The Rio Lindas Rush Limbaugh never knew
After extensive tests proved negative I thought our premier pundit might have a change of heart regarding the possibility of universal health care. But Limbaugh came out swinging and proclaimed we have the “best health care the world has to offer.” No need to change what is already perfect, I guess.
Following the Jan. 14th Haitian earthquake, Rush continued undaunted into the fray. Our compassionate spin-meister once again confronted death through his distinctive political lens. “This will play right into Obama’s hands they’ll use this to burnish their, uh, shall we say, credibility with the black community, both light-skinned and black community in the country. That’s why he (Obama) couldn’t wait to get out there.” I am certain multi-millionaire Limbaugh, especially given his own brush with eternity, opened up the checkbook and contributed hundreds of thousands to our relief efforts. No dithering on his part as homeless and orphaned children roam Port au Prince streets.
The next day (Jan. 15th) Rush reinforced his sympathetic understanding. Mumbling from a distant corner of America’s political spectrum, Rush declared that Obama’s response to “Haiti is about domestic U.S. politics. The U.S. military is now meals on wheels. It always is with Democratic Presidents.” Ah Rush, your insights provide unlimited optimism regarding the human condition. Limbaugh always presents himself as an ardent representative of everyday Americans. But as a so-called conservative political leader, does Rush speak for millions of hard-working Americans (and their children) who go without health insurance and other essentials? Does he embody the innate compassion Americans feel when others suffer and die? Rush’s on-going zeal for government failure and cynicism regarding what government can accomplish conceals deep-seated disrespect dating back to his early years as a radio entertainer in Sacramento, Calif. My experience nearly five years ago highlights Limbaugh’s unique place in American culture. Will Rush’s intrusive voice and all it represents finally be his undoing?
In 2005 I traveled home to bury my Dad - a World War II veteran, plumber and union organizer who believed in comprehensive health benefits. Dad was a compassionate liberal - as are millions of people in his generation.
On a hot summer day in early July I visited a Sacramento funeral home and in a cold, overwhelmingly silent room imagined Dad’s asbestos-filled lungs. But after a few minutes I needed to get out of there. Outside I glance over in the direction of Mom's grave and see a narrow two-lane road leading to a small town where I was raised.
Rio Linda has not changed much over the years. Economic development passed over this working-class community where my family’s severely faded double-wide trailer still stands. I bought a cold Coke at a resturant where Mom waitressed in the early 1960’s and saw the old house that had been the county library. The suspicious librarian carefully stamped due dates in my books about distant worlds.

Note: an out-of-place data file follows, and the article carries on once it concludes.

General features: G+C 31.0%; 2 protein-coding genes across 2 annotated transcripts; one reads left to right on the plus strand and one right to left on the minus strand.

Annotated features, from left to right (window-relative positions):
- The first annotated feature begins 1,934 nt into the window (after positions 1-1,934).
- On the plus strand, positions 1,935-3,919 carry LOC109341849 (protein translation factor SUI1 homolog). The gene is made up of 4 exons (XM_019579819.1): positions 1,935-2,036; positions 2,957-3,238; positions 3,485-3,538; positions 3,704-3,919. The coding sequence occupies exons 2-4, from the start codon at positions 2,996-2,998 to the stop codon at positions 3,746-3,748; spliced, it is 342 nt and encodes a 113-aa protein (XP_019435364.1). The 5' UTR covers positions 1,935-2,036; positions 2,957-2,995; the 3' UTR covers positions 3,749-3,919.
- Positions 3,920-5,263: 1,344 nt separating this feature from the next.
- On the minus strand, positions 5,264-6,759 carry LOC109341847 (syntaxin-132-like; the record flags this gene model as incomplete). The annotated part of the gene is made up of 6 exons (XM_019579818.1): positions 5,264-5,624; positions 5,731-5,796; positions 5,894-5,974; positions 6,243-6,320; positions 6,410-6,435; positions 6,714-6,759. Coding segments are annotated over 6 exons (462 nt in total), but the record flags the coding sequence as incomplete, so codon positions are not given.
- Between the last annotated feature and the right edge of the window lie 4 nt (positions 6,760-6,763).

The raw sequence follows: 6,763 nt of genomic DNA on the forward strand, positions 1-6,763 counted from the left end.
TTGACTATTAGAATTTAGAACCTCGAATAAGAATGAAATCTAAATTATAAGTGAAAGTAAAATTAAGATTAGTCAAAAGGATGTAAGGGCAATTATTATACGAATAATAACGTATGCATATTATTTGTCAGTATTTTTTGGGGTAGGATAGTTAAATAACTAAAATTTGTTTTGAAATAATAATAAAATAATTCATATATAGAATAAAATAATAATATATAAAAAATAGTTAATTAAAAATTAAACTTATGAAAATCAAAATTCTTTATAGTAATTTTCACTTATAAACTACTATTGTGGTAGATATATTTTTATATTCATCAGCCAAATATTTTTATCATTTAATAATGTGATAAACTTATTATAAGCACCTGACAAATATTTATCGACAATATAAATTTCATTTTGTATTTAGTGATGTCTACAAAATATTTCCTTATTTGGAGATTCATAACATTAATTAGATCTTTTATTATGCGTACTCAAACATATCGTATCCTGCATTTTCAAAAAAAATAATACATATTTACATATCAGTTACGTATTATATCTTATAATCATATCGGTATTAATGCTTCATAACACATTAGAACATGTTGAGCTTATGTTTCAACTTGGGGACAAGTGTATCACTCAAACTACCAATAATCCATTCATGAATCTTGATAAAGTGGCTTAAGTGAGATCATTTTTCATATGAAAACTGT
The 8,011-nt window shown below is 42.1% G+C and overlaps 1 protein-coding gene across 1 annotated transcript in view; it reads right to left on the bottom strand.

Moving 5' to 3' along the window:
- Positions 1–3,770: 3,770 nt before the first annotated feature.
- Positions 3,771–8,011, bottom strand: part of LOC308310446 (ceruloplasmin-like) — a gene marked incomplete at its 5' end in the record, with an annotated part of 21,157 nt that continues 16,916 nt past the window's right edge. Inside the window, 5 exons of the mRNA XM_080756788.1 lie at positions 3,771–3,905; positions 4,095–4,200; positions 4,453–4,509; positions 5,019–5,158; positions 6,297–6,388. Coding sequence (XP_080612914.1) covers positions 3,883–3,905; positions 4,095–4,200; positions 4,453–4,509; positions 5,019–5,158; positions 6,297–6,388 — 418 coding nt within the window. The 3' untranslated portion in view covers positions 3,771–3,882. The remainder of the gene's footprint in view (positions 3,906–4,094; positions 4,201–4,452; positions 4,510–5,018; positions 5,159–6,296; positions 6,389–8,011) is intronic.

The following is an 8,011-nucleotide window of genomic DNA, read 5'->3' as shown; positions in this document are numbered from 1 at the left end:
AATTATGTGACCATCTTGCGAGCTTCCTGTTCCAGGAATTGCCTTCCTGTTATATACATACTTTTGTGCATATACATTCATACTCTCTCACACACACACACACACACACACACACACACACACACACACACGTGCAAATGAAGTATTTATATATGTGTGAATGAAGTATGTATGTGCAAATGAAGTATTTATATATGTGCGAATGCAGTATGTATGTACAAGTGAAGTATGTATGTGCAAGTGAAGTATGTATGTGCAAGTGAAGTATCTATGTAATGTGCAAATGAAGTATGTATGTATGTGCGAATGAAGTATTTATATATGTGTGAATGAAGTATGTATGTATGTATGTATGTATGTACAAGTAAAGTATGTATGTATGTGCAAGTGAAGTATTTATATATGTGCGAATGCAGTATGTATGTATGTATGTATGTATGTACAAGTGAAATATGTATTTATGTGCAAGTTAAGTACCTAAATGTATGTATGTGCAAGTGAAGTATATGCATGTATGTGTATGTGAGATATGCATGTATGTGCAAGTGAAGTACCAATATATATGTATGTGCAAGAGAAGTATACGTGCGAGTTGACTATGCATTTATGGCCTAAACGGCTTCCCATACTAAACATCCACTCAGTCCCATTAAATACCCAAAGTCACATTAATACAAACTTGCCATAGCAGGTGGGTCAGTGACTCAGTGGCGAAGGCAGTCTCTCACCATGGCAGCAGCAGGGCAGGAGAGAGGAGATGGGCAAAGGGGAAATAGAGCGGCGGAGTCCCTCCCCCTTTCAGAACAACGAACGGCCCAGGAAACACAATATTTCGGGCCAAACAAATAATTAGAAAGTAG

Eventually I left Rio Linda and moved to places with names like Ann Arbor, Berkeley and Eugene. Others, many just like me, could not or did not leave. We all had dreams - pursued and realized, set aside and lost.
Rush Limbaugh rudely interrupted my drift to memory. The radio station playing music had switched to his show and he was talking about a jailed journalist refusing to name names.
I knew about Rush’s reputation at Sacramento’s KFBK radio in the late 1980s - always generous with views on news and people he did not know. He routinely mocked Rio Linda for its white-trash, trailer park ways - cars up on blocks, laziness and unemployment all around - or so he thought. That morning Rush tried to simplify events surrounding a covert CIA agent (Valerie Plame) with the phrase he coined and still uses: “For those of you in Rio Linda .” In other words, these hicks and hillbillies are slow and need things explained to them.
Limbaugh demeans less affluent Americans, including those who build homes for people like Rush. But we never hear his tales of Rio Lindans around the country laboring in the heat and cold - breathing asbestos. “For those of you in Rio Linda .”
I wonder about the irony, as Limbaugh jabbers on about brave Americans fighting for freedom in distant lands. I recall the army ethic sarcastically repeated by Dad over the years: “Ours is not to reason why, ours is but to do and die.”
Yet those I grew up around understood politics and some even read literature. I remember their declarations of pride in contributions to America, but also recall resentment with how some outsiders viewed Rio Linda: a place filled with Git-R-Done, trailer-trash, know-nothings.
Would growing numbers of Rio Lindans end up feeling bitter and betrayed? But Rush never bothers to stop by and ask our opinion. He probably assumes we would never reason why. “For those of you in Rio Linda .”
Dad used colorful words to describe political and cultural elites who divide and manipulate. Those words lurk beneath the surface of my middle-class ways: ways that always made my father uncomfortable.
As I live and work in Ann Arbor in the second decade of the 21rst century I wonder how long America will tolerate Rush Limbaugh’s corrosive influence.
Dwight Lang is a lecturer in the sociology department at the University of Michigan, Ann Arbor. He can be reached at: firstname.lastname@example.org.